Half a croissant, on a plate, with a sign in front of it saying '50c'
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Contest Movement

Explanation of title found below.
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Beyond the realm of mere word invention are the similar notions of contest, contesting, contestant, and 'contester'. In the usual sense these words, except for the lattermost, refer to a sort of dispute between rivals. In contrast the word protest means to state disapproval about something.

The label protester seems to be so prominent used lately. Spectators are quick to label anyone objecting to something protesters, and those objecting to something just as readily adopt the label. The problem with that, if it is not obvious, is sometimes people are objecting to something they disagree with, and at other times, quite frankly, people are objecting to other people. The former should be considered protesters and the latter should be considered this new thing called 'contesters'.

One can become the other, as they often do. As such modern day protestants would be considered contestants by this logic. Protesters who are forcefully supressed by the powers that be might also become contestants, or 'contesters'. On the other hand, contesters might become protesters for example if they conclude what they object to is not innate in their adversaries, and simply their ideas for example.

The current contesters who are being called protesters should solidify this new meaning by challenging various people they oppose to contests.

rcarty, Nov 22 2011

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       <resists obvious Python reference>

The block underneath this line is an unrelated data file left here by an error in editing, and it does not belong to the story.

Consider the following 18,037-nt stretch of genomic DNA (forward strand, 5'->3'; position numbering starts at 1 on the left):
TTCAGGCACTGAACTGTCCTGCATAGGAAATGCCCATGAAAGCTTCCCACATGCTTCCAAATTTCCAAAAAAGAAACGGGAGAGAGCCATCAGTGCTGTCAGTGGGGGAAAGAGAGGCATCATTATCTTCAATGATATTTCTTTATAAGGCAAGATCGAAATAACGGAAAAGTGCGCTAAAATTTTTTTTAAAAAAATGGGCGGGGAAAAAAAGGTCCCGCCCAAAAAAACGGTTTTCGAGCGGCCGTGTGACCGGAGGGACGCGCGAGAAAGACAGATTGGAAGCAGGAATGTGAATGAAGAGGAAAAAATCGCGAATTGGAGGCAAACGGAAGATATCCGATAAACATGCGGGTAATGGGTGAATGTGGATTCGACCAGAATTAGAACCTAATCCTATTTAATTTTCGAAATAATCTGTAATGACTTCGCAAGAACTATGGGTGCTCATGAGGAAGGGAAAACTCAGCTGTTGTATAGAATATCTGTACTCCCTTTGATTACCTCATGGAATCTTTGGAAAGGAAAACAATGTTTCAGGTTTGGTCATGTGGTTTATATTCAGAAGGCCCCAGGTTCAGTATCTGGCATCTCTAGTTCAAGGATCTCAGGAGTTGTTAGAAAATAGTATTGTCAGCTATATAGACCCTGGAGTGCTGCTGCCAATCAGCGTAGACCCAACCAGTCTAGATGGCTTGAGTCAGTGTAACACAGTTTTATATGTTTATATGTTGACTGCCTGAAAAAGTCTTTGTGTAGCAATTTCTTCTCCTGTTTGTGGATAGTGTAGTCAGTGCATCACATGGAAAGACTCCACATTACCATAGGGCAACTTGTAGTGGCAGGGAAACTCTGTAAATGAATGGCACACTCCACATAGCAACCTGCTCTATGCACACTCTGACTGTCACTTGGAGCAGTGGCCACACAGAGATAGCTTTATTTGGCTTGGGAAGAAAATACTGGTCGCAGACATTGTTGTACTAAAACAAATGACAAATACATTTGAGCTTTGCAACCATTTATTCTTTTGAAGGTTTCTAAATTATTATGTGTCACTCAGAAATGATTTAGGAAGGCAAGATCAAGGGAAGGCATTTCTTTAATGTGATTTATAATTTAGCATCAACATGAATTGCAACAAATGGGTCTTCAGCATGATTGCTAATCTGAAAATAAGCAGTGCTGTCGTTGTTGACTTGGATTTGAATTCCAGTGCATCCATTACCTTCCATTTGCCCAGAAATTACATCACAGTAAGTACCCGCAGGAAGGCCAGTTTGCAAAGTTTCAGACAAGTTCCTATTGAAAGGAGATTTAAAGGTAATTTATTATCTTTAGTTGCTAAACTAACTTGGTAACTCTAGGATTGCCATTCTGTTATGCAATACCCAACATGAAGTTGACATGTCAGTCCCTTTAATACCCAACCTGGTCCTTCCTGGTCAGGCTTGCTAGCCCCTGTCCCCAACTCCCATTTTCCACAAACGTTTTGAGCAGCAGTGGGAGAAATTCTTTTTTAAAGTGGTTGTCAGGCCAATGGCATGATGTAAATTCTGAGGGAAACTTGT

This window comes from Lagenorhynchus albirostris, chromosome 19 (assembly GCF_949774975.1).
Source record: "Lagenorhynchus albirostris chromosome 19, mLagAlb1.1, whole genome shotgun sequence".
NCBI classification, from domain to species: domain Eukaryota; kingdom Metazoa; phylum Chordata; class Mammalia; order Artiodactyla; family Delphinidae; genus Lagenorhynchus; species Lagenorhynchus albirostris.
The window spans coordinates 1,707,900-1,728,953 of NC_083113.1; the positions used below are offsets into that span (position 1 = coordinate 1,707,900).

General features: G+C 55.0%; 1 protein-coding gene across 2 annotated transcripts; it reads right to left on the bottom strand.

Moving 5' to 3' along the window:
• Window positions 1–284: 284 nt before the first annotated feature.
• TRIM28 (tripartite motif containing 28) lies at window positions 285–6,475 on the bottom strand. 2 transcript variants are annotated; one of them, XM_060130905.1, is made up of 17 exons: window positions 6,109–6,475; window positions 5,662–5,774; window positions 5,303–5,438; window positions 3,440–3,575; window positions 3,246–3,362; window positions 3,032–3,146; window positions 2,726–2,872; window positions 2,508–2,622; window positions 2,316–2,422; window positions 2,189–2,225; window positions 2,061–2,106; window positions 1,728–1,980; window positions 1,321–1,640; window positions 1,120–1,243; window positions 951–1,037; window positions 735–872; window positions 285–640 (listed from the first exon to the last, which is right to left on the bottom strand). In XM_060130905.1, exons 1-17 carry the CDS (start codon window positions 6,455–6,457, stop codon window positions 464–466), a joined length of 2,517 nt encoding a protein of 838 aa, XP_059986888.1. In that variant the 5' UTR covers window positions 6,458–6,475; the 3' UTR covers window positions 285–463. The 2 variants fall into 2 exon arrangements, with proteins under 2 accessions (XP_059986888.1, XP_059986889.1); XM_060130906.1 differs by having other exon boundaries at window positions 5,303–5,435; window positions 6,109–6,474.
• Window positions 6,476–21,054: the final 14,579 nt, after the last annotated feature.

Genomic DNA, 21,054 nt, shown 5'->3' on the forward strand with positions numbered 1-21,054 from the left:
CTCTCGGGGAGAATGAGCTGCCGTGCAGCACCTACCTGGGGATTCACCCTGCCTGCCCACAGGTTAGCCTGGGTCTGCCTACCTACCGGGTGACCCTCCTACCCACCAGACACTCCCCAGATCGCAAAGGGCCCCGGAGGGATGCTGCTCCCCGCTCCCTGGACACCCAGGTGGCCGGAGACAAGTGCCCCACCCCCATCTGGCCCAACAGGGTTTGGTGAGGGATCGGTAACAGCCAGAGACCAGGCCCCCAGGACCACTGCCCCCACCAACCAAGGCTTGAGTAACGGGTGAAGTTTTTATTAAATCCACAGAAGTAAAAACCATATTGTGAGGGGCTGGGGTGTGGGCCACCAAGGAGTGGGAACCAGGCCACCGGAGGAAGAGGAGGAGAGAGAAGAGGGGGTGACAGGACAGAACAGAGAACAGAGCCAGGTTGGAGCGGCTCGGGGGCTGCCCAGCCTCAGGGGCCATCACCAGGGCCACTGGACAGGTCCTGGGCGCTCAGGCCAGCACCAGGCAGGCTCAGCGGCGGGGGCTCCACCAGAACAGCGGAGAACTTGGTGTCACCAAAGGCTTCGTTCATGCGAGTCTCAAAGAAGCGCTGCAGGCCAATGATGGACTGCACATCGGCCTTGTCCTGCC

DrBob, Nov 23 2011
  

       I think protester should refer to people who are advocating something, like better education, and contester should be used for people objecting to something, like increased school fees. These 2 groups might be on the same street at the same time, so you would be able to differentiate between them and you also have pro & con.
marklar, Nov 23 2011
  

       I, the opposition, oppose the proposition of this proposer.
swimswim, Nov 23 2011
  

       I think this smacks of naming
theircompetitor, Nov 23 2011
  

       Looking at your profile I notice many of your ideas have been named. This idea for a new type of protest involving contests also requires a name.
rcarty, Nov 23 2011
  

       I missed the bit where it outlined why it's a good idea to confuse non-Catholics and Game-Show participants alike with yet another shift in arbitrary naming conventions. The last time that happened we spawned the word "antidisestablishmentarianism" which did nobody any good.
zen_tom, Nov 24 2011
  

       I'm sure I've been guilty, rcarty, my point was that it's quite likely the idea seems to derive from the play n words rather than the opposite. Carry on.
theircompetitor, Nov 24 2011
  
      
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